Editors' pick: Originally published July 29.
PHILADELPHIA (TheStreet) -- "No one gets through life alone," Hillary Clinton said Thursday while accepting the Democratic Party's nomination for the presidency. It takes a village to get through life -- and to get nominated for the presidency.
While making history in becoming the first woman to be nominated by a major party, Clinton shared the spotlight with many others, including her husband, former President Bill Clinton, President Barack Obama, and Donald Trump, the Republican nominee.
First, though, was Senator Bernie Sanders, Clinton's chief primary rival. He dominated much of the conversation early in the week. His supporters descended on the city in hopes of a contested convention. On Sunday and Monday, pro-Sanders signs and shirts, as well as anti-Clinton gear, outnumbered pro-Clinton garb, inside and outside the arena.
The next night came her husband Bill who is very popular among Democrats and a charismatic speaker. The following night, President Obama stole the show.
In the background, Trump made headlines in his usual way. He said he hoped Russian intelligence services had hacked the former secretary of states emails. He attempted to roll back the comments later, saying they were sarcastic.
Thursday night, on stage accepting the nomination, Clinton delivered a speech that was a nod to the concept, that even though it was her night, she owed her success and shared the spotlight with many.
Excitement filled the convention area heading into her speech, with attendees lining up outside the arena doors to experience the historic moment. The NAACP's Reverend Doctor William Barber II, basketball star Kareem Abdul-Jabbar and General John Allen delivered rousing addresses ahead of Clinton. Pop star and long-time Hillary supporter Katy Perry serenaded the crowd, and Clinton's daughter, Chelsea, gave a moving introduction of her mother.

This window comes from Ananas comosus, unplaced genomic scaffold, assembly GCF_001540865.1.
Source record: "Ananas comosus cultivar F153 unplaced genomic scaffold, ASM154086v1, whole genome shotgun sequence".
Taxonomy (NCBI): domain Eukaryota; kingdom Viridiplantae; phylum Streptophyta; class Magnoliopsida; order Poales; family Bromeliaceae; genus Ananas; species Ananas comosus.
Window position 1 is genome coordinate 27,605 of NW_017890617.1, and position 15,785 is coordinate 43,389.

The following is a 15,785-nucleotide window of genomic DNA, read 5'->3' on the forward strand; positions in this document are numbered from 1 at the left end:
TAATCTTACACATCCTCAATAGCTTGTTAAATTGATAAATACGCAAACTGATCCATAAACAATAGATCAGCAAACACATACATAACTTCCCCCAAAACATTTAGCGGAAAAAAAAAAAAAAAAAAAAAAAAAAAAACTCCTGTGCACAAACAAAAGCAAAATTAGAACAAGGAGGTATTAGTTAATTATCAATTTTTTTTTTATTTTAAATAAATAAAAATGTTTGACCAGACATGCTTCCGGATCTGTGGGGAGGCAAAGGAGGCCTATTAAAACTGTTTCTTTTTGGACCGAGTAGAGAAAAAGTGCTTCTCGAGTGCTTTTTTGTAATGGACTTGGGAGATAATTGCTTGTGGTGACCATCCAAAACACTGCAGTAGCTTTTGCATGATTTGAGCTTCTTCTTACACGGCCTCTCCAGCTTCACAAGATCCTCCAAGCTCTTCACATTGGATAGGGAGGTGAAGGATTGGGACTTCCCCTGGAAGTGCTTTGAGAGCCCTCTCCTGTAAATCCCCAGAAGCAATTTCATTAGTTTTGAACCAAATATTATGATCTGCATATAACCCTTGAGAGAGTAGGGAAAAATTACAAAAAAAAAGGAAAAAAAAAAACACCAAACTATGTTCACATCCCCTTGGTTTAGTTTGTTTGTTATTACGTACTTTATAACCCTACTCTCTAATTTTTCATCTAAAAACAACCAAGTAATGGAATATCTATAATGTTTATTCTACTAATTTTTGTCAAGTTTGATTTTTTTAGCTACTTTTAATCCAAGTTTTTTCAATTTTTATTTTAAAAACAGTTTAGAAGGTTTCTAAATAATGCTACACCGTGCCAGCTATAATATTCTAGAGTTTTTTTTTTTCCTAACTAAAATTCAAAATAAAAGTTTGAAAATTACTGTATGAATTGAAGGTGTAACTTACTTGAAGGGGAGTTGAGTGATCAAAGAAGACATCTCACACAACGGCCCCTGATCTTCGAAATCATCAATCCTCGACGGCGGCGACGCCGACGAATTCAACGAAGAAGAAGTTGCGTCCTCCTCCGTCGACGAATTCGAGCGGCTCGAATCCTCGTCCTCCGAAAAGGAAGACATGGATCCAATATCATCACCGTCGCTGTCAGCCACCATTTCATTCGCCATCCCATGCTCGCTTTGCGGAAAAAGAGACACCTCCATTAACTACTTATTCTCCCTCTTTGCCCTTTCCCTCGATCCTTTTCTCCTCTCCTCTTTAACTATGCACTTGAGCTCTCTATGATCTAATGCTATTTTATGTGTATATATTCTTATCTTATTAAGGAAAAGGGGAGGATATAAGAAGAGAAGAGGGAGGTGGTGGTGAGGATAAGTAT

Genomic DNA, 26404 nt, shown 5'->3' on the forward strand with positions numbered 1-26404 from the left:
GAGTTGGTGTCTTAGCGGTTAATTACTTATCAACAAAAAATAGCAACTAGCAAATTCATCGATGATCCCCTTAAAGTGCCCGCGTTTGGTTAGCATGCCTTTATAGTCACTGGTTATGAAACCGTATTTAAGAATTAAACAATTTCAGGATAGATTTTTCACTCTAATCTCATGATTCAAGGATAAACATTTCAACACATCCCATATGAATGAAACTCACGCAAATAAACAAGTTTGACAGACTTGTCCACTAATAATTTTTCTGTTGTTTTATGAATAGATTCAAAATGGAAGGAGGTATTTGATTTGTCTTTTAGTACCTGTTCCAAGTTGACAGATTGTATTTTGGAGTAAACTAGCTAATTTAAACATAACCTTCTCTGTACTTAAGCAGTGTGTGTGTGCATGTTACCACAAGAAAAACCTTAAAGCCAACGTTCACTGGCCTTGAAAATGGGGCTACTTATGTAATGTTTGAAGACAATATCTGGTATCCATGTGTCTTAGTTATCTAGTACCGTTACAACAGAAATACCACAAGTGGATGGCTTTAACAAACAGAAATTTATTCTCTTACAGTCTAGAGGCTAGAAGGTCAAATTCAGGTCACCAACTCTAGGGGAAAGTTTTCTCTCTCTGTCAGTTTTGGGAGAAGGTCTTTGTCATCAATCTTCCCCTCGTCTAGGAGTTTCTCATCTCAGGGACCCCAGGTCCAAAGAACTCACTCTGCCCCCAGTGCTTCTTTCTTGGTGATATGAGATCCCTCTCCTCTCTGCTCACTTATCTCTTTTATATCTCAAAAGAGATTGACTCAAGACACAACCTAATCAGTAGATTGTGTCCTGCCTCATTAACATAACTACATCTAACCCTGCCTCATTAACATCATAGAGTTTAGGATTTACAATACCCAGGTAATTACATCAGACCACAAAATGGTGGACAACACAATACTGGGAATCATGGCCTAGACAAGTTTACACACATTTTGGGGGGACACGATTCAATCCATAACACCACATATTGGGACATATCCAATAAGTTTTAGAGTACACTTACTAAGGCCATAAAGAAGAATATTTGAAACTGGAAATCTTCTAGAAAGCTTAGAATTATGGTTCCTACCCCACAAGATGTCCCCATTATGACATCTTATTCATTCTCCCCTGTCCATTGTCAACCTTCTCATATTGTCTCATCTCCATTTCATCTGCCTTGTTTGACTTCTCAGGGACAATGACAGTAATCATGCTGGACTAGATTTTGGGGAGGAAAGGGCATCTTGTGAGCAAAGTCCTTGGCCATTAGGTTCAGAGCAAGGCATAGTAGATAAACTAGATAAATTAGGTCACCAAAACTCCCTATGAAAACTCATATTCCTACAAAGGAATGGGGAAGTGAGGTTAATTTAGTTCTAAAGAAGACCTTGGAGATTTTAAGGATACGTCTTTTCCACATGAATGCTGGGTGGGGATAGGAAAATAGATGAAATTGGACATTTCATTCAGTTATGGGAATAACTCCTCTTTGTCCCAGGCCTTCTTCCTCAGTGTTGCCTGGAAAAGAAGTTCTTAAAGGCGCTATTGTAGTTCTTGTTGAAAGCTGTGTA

"This November, I'm voting for a woman who is my role model, as a mother and as an advocate, a woman who has spent her entire life fighting for families and children," she said.
When it was Clinton's turn to speak, one of the first things she did was to reach out to those who shared the spotlight this week. She addressed numerous other speakers from the week -- Presidents Barack Obama and Bill Clinton, First Lady Michelle Obama and Vice President Joe Biden, among others.
"We've heard from the man from hope, Bill Clinton, and the man of hope, Barack Obama," she said.
Next on the list was her primary opponent Bernie Sanders and his supporters. "Your cause is our cause," she said, addressing them.
Clinton also laid out a contrast case against Trump, citing his business record, controversial rhetoric and attacks on minorities, women and even his own fellow Republicans. "Love trumps hate," she declared, invoking a slogan often seen in her campaign.
Secretary Clinton made light appearances at the convention during the week, on video and on Wednesday on stage with her husband. But unlike her opponent Trump, who appeared on stage every night of the Republican convention except one, she allowed others to bask in the limelight, too.
But on Thursday evening at the Wells Fargo Center arena in Philadelphia, it was only Hillary in the spotlight. Having spent decades as a public figure and eight years after making her first presidential run, Clinton's moment arrived. "Every generation of Americans has come together to make our country freer, fairer, and stronger. None of us can do it alone," she said.
And in keeping with her message of inclusion and campaign slogan, "Better Together," Clinton was careful to emphasize her progress wasn't just important for her or even for women but instead for everyone. "When there are no ceilings, the sky's the limit," she said.